Facebook Spent Over $23 Million on Security for Mark Zuckerberg in 2020
Image: Mark Zuckerberg. Source: Facebook
Facebook Inc (Nasdaq: FB) shelled out more than $23 million in 2020 on security for its founder and chief executive officer Mark Zuckerberg, according to a proxy statement filed with the US Securities and Exchange Commission last Friday.
The social media giant spent $13.4 million on a security detail to protect Zuckerberg “at his residences and during personal travel” on private aircraft. Another $10 million, pre-tax, was allocated to cover additional costs related to his and his family’s personal security.
According to the filing, that amount was based on a comprehensive security program that was implemented by the company to address threats to the safety of Zuckerberg and his family due to his role as founder, chief executive officer, chairman and controlling shareholder.
“We believe that Mr. Zuckerberg’s role puts him in a unique position: he is synonymous with Facebook and, as a result, negative sentiment regarding our company is directly associated with, and often transferred to, Mr. Zuckerberg,” the filing says.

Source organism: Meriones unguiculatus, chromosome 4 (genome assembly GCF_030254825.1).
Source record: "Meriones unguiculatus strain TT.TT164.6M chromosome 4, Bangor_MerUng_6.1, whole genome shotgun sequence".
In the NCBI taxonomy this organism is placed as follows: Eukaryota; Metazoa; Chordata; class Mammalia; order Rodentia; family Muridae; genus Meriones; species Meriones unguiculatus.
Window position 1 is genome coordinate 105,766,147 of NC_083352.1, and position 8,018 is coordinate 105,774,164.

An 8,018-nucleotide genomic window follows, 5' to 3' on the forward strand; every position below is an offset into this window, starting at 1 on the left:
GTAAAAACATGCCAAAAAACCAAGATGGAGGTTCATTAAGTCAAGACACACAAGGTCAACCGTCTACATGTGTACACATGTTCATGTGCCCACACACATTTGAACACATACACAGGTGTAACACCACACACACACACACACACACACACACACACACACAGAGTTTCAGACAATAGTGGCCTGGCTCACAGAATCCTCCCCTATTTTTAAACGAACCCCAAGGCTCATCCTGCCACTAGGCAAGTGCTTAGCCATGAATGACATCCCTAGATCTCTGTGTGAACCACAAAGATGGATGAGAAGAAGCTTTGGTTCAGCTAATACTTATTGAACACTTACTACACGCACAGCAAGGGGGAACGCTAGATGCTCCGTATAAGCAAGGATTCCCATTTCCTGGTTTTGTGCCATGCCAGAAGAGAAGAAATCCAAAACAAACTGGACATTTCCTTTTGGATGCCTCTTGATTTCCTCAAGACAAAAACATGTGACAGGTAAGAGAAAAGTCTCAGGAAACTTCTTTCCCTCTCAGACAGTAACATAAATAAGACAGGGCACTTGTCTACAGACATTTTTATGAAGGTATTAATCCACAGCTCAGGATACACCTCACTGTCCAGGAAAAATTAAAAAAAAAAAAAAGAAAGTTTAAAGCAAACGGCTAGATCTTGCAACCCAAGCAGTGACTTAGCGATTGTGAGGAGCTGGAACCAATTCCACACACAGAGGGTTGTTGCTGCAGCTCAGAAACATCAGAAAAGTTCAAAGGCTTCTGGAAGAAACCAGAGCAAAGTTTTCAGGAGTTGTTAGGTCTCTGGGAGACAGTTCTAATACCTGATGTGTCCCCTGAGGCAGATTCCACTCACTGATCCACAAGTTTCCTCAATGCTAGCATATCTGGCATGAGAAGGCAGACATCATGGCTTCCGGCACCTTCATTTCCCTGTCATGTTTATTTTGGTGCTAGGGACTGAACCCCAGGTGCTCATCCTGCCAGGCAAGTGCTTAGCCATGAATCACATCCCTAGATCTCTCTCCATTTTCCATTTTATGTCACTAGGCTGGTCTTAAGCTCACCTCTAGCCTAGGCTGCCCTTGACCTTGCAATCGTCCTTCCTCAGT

In 2018 and 2019, Facebook spent $19 million and $20 million, respectively, on Zuckerberg’s security.
Facebook said the sum went up in 2020 “due to regular personal travel, costs relating to security protocols during the COVID-19 pandemic, increased security during the 2020 US elections and other periods with increased security risks and market increases in the costs of security personnel.”
“We believe that the scope and costs of these security programs are appropriate and necessary,” the filing says.
It should be noted that Zuckerberg's salary is just $1.00 per year, a choice he made in back in 2013, according to Business Insider. He has said the decision was about doing “the most possible good with what I have.”
Nonetheless, Zuckerberg is still one of the wealthiest people in the world due to his ownership of Facebook shares.
According to the proxy statement, Zuckerberg holds 13% of the company’s economic interest, but wields 58% of its voting shares.
Among the shareholder proposals disclosed in the proxy statement is one for an independent board chair. The proposal contends that the board as it currently is composed, with Zuckerberg as chair, “weakens Facebook’s governance, accountability and oversight of management.”
Source: Equities News8.7.3